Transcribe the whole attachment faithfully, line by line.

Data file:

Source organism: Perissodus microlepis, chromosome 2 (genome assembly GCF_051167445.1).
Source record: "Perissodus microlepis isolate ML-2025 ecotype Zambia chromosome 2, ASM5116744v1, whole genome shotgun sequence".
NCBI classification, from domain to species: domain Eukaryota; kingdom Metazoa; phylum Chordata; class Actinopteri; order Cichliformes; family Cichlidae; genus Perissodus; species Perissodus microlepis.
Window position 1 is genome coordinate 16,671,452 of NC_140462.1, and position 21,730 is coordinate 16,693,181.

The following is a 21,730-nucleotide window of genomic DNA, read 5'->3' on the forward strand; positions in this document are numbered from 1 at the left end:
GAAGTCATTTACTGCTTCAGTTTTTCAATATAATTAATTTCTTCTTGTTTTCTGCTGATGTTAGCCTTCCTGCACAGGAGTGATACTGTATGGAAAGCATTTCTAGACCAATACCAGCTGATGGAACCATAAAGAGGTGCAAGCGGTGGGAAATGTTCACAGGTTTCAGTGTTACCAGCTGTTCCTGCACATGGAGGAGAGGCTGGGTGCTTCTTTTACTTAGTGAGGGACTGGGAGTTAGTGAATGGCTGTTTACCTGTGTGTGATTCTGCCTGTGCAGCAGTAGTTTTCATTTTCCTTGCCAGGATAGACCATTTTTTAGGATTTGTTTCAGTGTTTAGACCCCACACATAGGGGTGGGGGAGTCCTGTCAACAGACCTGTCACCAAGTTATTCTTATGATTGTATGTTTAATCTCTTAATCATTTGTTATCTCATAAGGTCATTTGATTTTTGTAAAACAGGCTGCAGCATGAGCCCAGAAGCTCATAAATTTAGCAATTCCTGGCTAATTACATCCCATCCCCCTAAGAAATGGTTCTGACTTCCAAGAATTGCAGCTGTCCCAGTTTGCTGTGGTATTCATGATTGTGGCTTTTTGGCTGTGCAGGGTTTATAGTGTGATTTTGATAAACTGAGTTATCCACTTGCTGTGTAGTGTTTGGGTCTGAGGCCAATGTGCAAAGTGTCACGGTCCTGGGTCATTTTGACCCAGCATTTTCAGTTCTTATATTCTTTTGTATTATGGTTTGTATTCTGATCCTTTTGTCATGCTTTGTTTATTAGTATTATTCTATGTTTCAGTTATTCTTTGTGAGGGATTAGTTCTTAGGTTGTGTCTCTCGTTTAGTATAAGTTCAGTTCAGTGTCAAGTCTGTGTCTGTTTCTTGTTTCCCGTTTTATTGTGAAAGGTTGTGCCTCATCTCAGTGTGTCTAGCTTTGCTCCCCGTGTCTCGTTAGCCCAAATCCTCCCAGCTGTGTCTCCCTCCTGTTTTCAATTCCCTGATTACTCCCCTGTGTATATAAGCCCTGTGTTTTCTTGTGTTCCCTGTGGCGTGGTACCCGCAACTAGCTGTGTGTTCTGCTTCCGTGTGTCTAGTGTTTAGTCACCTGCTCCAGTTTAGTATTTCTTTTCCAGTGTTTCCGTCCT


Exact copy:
Source organism: Perissodus microlepis, chromosome 2 (genome assembly GCF_051167445.1).
Source record: "Perissodus microlepis isolate ML-2025 ecotype Zambia chromosome 2, ASM5116744v1, whole genome shotgun sequence".
NCBI classification, from domain to species: domain Eukaryota; kingdom Metazoa; phylum Chordata; class Actinopteri; order Cichliformes; family Cichlidae; genus Perissodus; species Perissodus microlepis.
Window position 1 is genome coordinate 16,671,452 of NC_140462.1, and position 21,730 is coordinate 16,693,181.

The following is a 21,730-nucleotide window of genomic DNA, read 5'->3' on the forward strand; positions in this document are numbered from 1 at the left end:
GAAGTCATTTACTGCTTCAGTTTTTCAATATAATTAATTTCTTCTTGTTTTCTGCTGATGTTAGCCTTCCTGCACAGGAGTGATACTGTATGGAAAGCATTTCTAGACCAATACCAGCTGATGGAACCATAAAGAGGTGCAAGCGGTGGGAAATGTTCACAGGTTTCAGTGTTACCAGCTGTTCCTGCACATGGAGGAGAGGCTGGGTGCTTCTTTTACTTAGTGAGGGACTGGGAGTTAGTGAATGGCTGTTTACCTGTGTGTGATTCTGCCTGTGCAGCAGTAGTTTTCATTTTCCTTGCCAGGATAGACCATTTTTTAGGATTTGTTTCAGTGTTTAGACCCCACACATAGGGGTGGGGGAGTCCTGTCAACAGACCTGTCACCAAGTTATTCTTATGATTGTATGTTTAATCTCTTAATCATTTGTTATCTCATAAGGTCATTTGATTTTTGTAAAACAGGCTGCAGCATGAGCCCAGAAGCTCATAAATTTAGCAATTCCTGGCTAATTACATCCCATCCCCCTAAGAAATGGTTCTGACTTCCAAGAATTGCAGCTGTCCCAGTTTGCTGTGGTATTCATGATTGTGGCTTTTTGGCTGTGCAGGGTTTATAGTGTGATTTTGATAAACTGAGTTATCCACTTGCTGTGTAGTGTTTGGGTCTGAGGCCAATGTGCAAAGTGTCACGGTCCTGGGTCATTTTGACCCAGCATTTTCAGTTCTTATATTCTTTTGTATTATGGTTTGTATTCTGATCCTTTTGTCATGCTTTGTTTATTAGTATTATTCTATGTTTCAGTTATTCTTTGTGAGGGATTAGTTCTTAGGTTGTGTCTCTCGTTTAGTATAAGTTCAGTTCAGTGTCAAGTCTGTGTCTGTTTCTTGTTTCCCGTTTTATTGTGAAAGGTTGTGCCTCATCTCAGTGTGTCTAGCTTTGCTCCCCGTGTCTCGTTAGCCCAAATCCTCCCAGCTGTGTCTCCCTCCTGTTTTCAATTCCCTGATTACTCCCCTGTGTATATAAGCCCTGTGTTTTCTTGTGTTCCCTGTGGCGTGGTACCCGCAACTAGCTGTGTGTTCTGCTTCCGTGTGTCTAGTGTTTAGTCACCTGCTCCAGTTTAGTATTTCTTTTCCAGTGTTTCCGTCCT